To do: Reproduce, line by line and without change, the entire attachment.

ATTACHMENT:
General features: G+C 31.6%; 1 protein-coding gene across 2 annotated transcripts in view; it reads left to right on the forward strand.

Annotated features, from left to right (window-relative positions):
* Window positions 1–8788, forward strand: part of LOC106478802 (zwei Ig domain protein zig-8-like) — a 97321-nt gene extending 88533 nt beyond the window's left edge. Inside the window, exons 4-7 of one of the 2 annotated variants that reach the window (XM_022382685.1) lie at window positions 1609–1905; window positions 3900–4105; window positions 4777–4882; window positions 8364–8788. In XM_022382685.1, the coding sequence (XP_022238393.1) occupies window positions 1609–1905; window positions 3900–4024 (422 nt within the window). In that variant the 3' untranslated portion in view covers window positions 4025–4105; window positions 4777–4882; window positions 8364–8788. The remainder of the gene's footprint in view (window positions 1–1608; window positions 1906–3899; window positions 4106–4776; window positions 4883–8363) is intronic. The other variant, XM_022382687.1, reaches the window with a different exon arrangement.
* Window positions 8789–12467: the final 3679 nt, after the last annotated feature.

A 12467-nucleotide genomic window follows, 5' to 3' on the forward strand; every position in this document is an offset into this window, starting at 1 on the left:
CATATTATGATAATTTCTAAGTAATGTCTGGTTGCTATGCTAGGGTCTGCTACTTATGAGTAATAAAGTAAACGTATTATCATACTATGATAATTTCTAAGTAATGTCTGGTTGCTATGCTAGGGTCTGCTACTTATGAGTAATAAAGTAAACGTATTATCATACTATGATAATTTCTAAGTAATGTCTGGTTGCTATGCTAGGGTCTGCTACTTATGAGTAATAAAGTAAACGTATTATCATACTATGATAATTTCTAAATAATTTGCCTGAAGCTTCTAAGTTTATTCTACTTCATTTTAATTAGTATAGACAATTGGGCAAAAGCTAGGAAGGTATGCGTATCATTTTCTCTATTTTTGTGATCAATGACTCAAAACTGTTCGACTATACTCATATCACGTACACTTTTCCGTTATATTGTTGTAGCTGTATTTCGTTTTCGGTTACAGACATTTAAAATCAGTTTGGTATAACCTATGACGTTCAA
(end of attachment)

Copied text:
General features: G+C 31.6%; 1 protein-coding gene across 2 annotated transcripts in view; it reads left to right on the forward strand.

Annotated features, from left to right (window-relative positions):
* Window positions 1–8788, forward strand: part of LOC106478802 (zwei Ig domain protein zig-8-like) — a 97321-nt gene extending 88533 nt beyond the window's left edge. Inside the window, exons 4-7 of one of the 2 annotated variants that reach the window (XM_022382685.1) lie at window positions 1609–1905; window positions 3900–4105; window positions 4777–4882; window positions 8364–8788. In XM_022382685.1, the coding sequence (XP_022238393.1) occupies window positions 1609–1905; window positions 3900–4024 (422 nt within the window). In that variant the 3' untranslated portion in view covers window positions 4025–4105; window positions 4777–4882; window positions 8364–8788. The remainder of the gene's footprint in view (window positions 1–1608; window positions 1906–3899; window positions 4106–4776; window positions 4883–8363) is intronic. The other variant, XM_022382687.1, reaches the window with a different exon arrangement.
* Window positions 8789–12467: the final 3679 nt, after the last annotated feature.

A 12467-nucleotide genomic window follows, 5' to 3' on the forward strand; every position in this document is an offset into this window, starting at 1 on the left:
CATATTATGATAATTTCTAAGTAATGTCTGGTTGCTATGCTAGGGTCTGCTACTTATGAGTAATAAAGTAAACGTATTATCATACTATGATAATTTCTAAGTAATGTCTGGTTGCTATGCTAGGGTCTGCTACTTATGAGTAATAAAGTAAACGTATTATCATACTATGATAATTTCTAAGTAATGTCTGGTTGCTATGCTAGGGTCTGCTACTTATGAGTAATAAAGTAAACGTATTATCATACTATGATAATTTCTAAATAATTTGCCTGAAGCTTCTAAGTTTATTCTACTTCATTTTAATTAGTATAGACAATTGGGCAAAAGCTAGGAAGGTATGCGTATCATTTTCTCTATTTTTGTGATCAATGACTCAAAACTGTTCGACTATACTCATATCACGTACACTTTTCCGTTATATTGTTGTAGCTGTATTTCGTTTTCGGTTACAGACATTTAAAATCAGTTTGGTATAACCTATGACGTTCAA